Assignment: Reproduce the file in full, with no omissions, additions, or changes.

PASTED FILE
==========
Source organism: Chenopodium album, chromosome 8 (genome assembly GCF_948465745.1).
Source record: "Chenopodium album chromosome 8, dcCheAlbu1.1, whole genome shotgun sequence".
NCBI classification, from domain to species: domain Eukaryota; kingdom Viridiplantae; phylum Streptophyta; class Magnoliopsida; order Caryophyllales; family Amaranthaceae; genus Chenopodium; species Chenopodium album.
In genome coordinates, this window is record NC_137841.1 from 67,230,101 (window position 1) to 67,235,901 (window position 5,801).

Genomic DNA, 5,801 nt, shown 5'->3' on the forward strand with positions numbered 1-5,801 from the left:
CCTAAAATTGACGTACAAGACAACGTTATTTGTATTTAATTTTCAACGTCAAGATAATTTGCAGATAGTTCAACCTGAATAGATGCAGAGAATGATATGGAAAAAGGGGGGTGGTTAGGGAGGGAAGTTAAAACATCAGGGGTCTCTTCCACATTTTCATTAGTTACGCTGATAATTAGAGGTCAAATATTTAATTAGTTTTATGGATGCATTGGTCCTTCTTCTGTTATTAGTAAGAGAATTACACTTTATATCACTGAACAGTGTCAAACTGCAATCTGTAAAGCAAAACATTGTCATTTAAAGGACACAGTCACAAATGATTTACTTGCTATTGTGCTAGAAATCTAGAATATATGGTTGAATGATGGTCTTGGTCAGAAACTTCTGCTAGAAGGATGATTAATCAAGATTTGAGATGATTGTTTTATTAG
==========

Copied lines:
Source organism: Chenopodium album, chromosome 8 (genome assembly GCF_948465745.1).
Source record: "Chenopodium album chromosome 8, dcCheAlbu1.1, whole genome shotgun sequence".
NCBI classification, from domain to species: domain Eukaryota; kingdom Viridiplantae; phylum Streptophyta; class Magnoliopsida; order Caryophyllales; family Amaranthaceae; genus Chenopodium; species Chenopodium album.
In genome coordinates, this window is record NC_137841.1 from 67,230,101 (window position 1) to 67,235,901 (window position 5,801).

Genomic DNA, 5,801 nt, shown 5'->3' on the forward strand with positions numbered 1-5,801 from the left:
CCTAAAATTGACGTACAAGACAACGTTATTTGTATTTAATTTTCAACGTCAAGATAATTTGCAGATAGTTCAACCTGAATAGATGCAGAGAATGATATGGAAAAAGGGGGGTGGTTAGGGAGGGAAGTTAAAACATCAGGGGTCTCTTCCACATTTTCATTAGTTACGCTGATAATTAGAGGTCAAATATTTAATTAGTTTTATGGATGCATTGGTCCTTCTTCTGTTATTAGTAAGAGAATTACACTTTATATCACTGAACAGTGTCAAACTGCAATCTGTAAAGCAAAACATTGTCATTTAAAGGACACAGTCACAAATGATTTACTTGCTATTGTGCTAGAAATCTAGAATATATGGTTGAATGATGGTCTTGGTCAGAAACTTCTGCTAGAAGGATGATTAATCAAGATTTGAGATGATTGTTTTATTAG